Two of Northern Ireland's top GPs have urged as many people as possible to get their flu jab this year amid the Covid-19 pandemic but fear the logistical challenges of administering it.
The government plans to double the number of people who receive the influenza jab. The aim is to increase the number of vaccinations from 15m to 30m across the UK.
Stormont has a target of vaccinating 75% of vulnerable health groups below the age of 65. But last year, only 58% of that group received the jab, while the proportion of at-risk under 65s vaccinated fell by 13 percentage points between 2015 and 2020.
Chief Medical Officer Dr Michael McBride said that 1m flu jabs will be available here.
The chair of the Royal College of General Practitioners for Northern Ireland, Dr Laurence Dorman, said the upcoming flu jab campaign is the "most important" ever, as "it will be very difficult telling the difference" between people with flu and Covid-19 symptoms - although it's possible to have both at the same time.
He added that "flu is a killer anyway so it's really important that everybody gets their flu jab but this year is even more important than ever".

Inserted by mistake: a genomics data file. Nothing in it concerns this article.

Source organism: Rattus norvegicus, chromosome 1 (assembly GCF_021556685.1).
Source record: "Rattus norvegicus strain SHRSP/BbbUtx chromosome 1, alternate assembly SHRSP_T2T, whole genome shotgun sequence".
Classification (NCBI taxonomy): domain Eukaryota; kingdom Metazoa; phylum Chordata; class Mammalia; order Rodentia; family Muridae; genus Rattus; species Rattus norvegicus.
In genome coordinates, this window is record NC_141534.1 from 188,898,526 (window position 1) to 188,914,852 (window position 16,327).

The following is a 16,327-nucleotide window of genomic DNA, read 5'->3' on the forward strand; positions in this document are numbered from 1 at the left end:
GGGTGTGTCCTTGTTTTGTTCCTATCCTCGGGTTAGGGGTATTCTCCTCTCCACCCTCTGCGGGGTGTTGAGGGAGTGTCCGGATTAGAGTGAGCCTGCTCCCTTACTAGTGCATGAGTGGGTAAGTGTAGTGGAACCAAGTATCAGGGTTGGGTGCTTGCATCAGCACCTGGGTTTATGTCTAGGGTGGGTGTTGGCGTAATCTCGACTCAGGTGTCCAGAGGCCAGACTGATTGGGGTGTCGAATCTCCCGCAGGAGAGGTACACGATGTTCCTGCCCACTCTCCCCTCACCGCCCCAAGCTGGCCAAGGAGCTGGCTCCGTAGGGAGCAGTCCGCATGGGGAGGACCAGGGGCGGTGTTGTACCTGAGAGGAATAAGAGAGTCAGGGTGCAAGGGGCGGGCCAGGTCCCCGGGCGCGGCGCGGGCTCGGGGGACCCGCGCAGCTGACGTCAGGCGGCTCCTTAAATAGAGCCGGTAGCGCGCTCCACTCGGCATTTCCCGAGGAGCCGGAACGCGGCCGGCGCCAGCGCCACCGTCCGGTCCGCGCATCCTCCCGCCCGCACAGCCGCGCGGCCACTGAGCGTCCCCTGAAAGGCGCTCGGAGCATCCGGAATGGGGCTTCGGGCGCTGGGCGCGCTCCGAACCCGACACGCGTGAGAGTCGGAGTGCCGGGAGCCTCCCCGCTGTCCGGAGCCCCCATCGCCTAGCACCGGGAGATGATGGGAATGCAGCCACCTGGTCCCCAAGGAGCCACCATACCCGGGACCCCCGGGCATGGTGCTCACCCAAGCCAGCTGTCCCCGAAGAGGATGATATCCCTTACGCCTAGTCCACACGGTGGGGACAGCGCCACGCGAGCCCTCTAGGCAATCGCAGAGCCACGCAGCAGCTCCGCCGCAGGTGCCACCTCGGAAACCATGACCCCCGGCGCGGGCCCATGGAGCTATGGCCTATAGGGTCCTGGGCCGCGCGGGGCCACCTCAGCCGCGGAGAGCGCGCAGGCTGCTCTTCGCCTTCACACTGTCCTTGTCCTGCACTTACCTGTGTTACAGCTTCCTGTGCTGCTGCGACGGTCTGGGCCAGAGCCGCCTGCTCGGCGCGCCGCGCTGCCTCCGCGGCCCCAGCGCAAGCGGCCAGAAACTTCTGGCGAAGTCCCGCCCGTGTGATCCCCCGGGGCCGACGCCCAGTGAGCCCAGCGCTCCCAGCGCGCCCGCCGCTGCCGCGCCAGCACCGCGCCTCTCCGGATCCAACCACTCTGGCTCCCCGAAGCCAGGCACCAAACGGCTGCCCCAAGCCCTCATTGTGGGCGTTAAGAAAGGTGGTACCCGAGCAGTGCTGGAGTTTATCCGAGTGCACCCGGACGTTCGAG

With GPs trying to vaccinate as many patients as possible, Dr Dorman added that the problem will then become doing it safely.
"We need to get patients through as quickly and as safely as possible," said Dr Dorman. "We can't have people congregating in corridors and surgeries so it is going to be more challenging.
"We're actively looking at ways to deal with that. We don't have the final decision yet but things that we're looking at are drive-thru clinics, sports halls, church halls and all of those options. It will be challenging."
West Belfast GP Dr George O'Neill also felt the major problem facing practices is providing the vaccine in a safe and efficient way.
"How do you ensure that you don't contaminate your premises?" he said. "You could end up having to close down for a deep clean and quarantine some of your staff. There are big issues involved."